How to work from home and keep a balanced life

Working from home can be a huge asset, dentist as long as you follow a few principles so it does not get out of hand.

Before we dive into those principles, let’s talk about the process you should follow to find what you need. Indeed you need to figure out what challenges you may have to overcome. Know what you are up against and you have won more than half the battle.

In preparing this post, I read quite a few other posts, and many of them have great advice. Probably too much advice in most cases. One article that stood out is an article just published from Business Opportunities Weblog with very good advice if you have young children roaming freely at home. One thing I found lacking, though, is that they are missing the first step, and that step is critical. Everyone’s situation is different, so what you need to do is first identify the challenges you face.

This is a step you can do just by yourself, or you can talk it out with a good friend. Once you’ve discovered what it is you need to address, then you can go looking out for advice and address the problems you face. Or if you are just getting started, you can start with what you think is most likely to get in your way. And plan on reviewing it every year to make any adjustment that may be necessary.

Here’s the list of challenges you may face:

You need to be able to concentrate for long enough so you can make progress, you need to be able to stay the course, you must be on the phone with suppliers or customers, you have to find the “stuff you need”, whether that’s an invoice, a brochure, or a bill you need to pay.

Again, your situation may have different challenges, and the fist step is to identify these challenges so you can plan accordingly. So you can minimize, or better yet, eradicate each one so that you can develop your business.

Once you have completed your this initial phase, you can go look for answers and here are a few pointers to get you started.

Getting the focus you thrive

You need to keep your business and your home life separate, so Make the switch. It can be several times a day if necessary, but make a conscious switch. You can use a physical prop, like once you are in your office, you are 100% dedicated to your business, and once you get out that door, you are back home. As if your were “going to the office”. It is ok to take several breaks a day, maybe a long lunch as long as it is part of a set schedule, and stick to it as much as it is practical.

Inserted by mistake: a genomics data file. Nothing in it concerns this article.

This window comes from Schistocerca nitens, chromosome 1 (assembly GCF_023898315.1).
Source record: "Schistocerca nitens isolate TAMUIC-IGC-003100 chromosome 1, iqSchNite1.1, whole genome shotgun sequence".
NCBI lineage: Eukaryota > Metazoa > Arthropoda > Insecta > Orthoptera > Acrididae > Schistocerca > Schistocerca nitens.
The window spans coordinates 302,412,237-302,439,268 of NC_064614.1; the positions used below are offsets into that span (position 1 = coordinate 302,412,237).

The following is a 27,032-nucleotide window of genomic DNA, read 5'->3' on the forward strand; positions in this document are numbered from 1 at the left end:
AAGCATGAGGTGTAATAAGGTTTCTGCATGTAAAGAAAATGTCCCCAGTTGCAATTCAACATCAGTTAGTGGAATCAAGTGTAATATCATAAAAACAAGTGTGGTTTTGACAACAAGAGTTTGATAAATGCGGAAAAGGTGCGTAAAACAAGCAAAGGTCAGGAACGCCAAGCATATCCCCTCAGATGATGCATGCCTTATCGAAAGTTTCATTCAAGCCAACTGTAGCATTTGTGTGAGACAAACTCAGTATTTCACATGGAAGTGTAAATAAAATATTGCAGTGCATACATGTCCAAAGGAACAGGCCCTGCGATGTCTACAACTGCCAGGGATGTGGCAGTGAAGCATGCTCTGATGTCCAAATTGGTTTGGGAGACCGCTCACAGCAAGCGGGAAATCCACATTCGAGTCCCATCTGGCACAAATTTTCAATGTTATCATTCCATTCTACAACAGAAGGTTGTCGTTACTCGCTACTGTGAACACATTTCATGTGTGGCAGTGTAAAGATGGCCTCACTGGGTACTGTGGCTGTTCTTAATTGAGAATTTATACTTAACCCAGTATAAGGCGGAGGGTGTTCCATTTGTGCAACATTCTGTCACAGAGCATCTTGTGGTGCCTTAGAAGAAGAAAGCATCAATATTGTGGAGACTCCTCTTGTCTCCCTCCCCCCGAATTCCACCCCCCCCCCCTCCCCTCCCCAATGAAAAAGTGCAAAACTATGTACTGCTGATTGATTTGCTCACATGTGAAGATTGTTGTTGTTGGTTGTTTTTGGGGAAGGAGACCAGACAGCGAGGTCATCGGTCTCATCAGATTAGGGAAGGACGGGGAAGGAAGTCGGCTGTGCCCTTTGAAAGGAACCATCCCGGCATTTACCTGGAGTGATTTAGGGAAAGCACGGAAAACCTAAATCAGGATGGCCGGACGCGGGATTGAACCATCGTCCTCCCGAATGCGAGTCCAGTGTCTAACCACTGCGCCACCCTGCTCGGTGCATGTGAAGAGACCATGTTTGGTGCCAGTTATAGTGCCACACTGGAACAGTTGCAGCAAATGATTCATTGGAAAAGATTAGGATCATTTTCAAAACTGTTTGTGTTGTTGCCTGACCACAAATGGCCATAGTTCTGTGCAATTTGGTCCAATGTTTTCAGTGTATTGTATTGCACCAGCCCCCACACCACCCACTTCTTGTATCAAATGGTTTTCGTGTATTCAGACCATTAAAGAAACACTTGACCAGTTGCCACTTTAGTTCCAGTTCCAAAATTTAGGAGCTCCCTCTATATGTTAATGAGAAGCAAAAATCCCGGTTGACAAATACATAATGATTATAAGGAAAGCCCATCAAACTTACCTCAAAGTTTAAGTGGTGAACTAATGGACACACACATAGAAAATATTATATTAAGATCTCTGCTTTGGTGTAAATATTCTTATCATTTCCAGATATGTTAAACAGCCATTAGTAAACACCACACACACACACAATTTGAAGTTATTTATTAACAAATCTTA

You also need to negotiate your alone time, so other family members know when it is ok to interrupt, and when it is not. Lay down the law from the get go, define boundaries (like, yes, if it is a real emergency, that’s ok, you can interrupt me). In fact, try to get your family to support (as opposed to merely go along with you) so they have a stake in the game too. Explain the benefits of working from home (no commute, there for emergencies, …) versus need to work (extra income…).

Getting a quiet and professional setting

Find a quiet place for your office, in a remote part of your house if you can. Make it a well define zone. A door would greatly help too.
Get a good, neat, un-encumbered work surface. A messy office will drain your energy.
Get separate equipment (phone, computer) so it clear when the phone rings whether it is for business or family matters, plus you won’t have to negotiate with your teenager about who’s turn it is to hog the phone for the next hour. Plus, having separate equipment is easier to turn it off (see “Make the switch”)

Get Organized

First of all, get your day started on a good note: get something done right away, and no, I don’t mean checking your email or voicemail or stats. No peeking, ok! You can do that a bit later and you will already be ahead for the day!
At the end of the day, plan your next day so you don’t have to think about it till the next day. And in the event you still have to think about it, just jot down a few notes on a piece of paper, and leave it on your desk for the next day. And also, at the end of the week, review your progress.
Get a good filing system (easy to access, easy to add, easy to reference something)

Key takeaways:

– Figure out what your challenges are
– Minimize each one

If you follow that process, your success is within reach!

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